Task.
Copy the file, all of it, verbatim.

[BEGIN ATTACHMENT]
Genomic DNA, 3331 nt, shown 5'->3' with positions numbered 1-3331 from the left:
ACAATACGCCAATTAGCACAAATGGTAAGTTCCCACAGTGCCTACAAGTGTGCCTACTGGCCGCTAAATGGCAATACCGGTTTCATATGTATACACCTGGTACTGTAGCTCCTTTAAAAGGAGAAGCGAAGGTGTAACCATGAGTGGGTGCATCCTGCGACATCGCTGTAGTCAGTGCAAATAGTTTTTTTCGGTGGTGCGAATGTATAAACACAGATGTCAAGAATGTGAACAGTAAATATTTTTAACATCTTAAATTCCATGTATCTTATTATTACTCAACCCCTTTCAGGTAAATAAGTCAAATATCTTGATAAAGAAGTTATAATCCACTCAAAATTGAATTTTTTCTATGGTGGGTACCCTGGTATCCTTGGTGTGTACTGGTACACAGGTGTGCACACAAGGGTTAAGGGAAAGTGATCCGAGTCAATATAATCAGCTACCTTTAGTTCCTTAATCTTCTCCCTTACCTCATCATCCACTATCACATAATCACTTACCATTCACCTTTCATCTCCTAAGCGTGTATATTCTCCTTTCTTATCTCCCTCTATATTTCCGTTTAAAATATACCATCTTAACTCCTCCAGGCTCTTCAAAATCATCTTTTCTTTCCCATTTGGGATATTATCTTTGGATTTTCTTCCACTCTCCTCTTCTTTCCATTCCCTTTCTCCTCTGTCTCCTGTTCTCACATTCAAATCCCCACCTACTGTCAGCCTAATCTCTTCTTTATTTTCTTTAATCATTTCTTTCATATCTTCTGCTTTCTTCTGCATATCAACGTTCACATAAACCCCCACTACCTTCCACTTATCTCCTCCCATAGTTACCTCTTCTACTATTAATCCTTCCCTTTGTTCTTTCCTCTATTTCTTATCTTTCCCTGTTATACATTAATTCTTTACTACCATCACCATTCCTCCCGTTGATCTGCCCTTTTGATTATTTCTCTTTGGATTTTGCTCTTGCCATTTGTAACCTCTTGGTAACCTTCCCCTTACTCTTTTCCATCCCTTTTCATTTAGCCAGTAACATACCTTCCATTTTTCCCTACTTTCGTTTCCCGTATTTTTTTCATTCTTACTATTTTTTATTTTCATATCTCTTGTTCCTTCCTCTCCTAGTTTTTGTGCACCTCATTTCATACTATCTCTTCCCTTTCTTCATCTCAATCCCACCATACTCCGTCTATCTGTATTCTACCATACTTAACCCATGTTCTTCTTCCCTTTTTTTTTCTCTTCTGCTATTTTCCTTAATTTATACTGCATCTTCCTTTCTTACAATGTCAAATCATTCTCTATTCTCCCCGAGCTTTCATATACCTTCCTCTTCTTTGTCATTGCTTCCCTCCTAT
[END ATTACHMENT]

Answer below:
Genomic DNA, 3331 nt, shown 5'->3' with positions numbered 1-3331 from the left:
ACAATACGCCAATTAGCACAAATGGTAAGTTCCCACAGTGCCTACAAGTGTGCCTACTGGCCGCTAAATGGCAATACCGGTTTCATATGTATACACCTGGTACTGTAGCTCCTTTAAAAGGAGAAGCGAAGGTGTAACCATGAGTGGGTGCATCCTGCGACATCGCTGTAGTCAGTGCAAATAGTTTTTTTCGGTGGTGCGAATGTATAAACACAGATGTCAAGAATGTGAACAGTAAATATTTTTAACATCTTAAATTCCATGTATCTTATTATTACTCAACCCCTTTCAGGTAAATAAGTCAAATATCTTGATAAAGAAGTTATAATCCACTCAAAATTGAATTTTTTCTATGGTGGGTACCCTGGTATCCTTGGTGTGTACTGGTACACAGGTGTGCACACAAGGGTTAAGGGAAAGTGATCCGAGTCAATATAATCAGCTACCTTTAGTTCCTTAATCTTCTCCCTTACCTCATCATCCACTATCACATAATCACTTACCATTCACCTTTCATCTCCTAAGCGTGTATATTCTCCTTTCTTATCTCCCTCTATATTTCCGTTTAAAATATACCATCTTAACTCCTCCAGGCTCTTCAAAATCATCTTTTCTTTCCCATTTGGGATATTATCTTTGGATTTTCTTCCACTCTCCTCTTCTTTCCATTCCCTTTCTCCTCTGTCTCCTGTTCTCACATTCAAATCCCCACCTACTGTCAGCCTAATCTCTTCTTTATTTTCTTTAATCATTTCTTTCATATCTTCTGCTTTCTTCTGCATATCAACGTTCACATAAACCCCCACTACCTTCCACTTATCTCCTCCCATAGTTACCTCTTCTACTATTAATCCTTCCCTTTGTTCTTTCCTCTATTTCTTATCTTTCCCTGTTATACATTAATTCTTTACTACCATCACCATTCCTCCCGTTGATCTGCCCTTTTGATTATTTCTCTTTGGATTTTGCTCTTGCCATTTGTAACCTCTTGGTAACCTTCCCCTTACTCTTTTCCATCCCTTTTCATTTAGCCAGTAACATACCTTCCATTTTTCCCTACTTTCGTTTCCCGTATTTTTTTCATTCTTACTATTTTTTATTTTCATATCTCTTGTTCCTTCCTCTCCTAGTTTTTGTGCACCTCATTTCATACTATCTCTTCCCTTTCTTCATCTCAATCCCACCATACTCCGTCTATCTGTATTCTACCATACTTAACCCATGTTCTTCTTCCCTTTTTTTTTCTCTTCTGCTATTTTCCTTAATTTATACTGCATCTTCCTTTCTTACAATGTCAAATCATTCTCTATTCTCCCCGAGCTTTCATATACCTTCCTCTTCTTTGTCATTGCTTCCCTCCTAT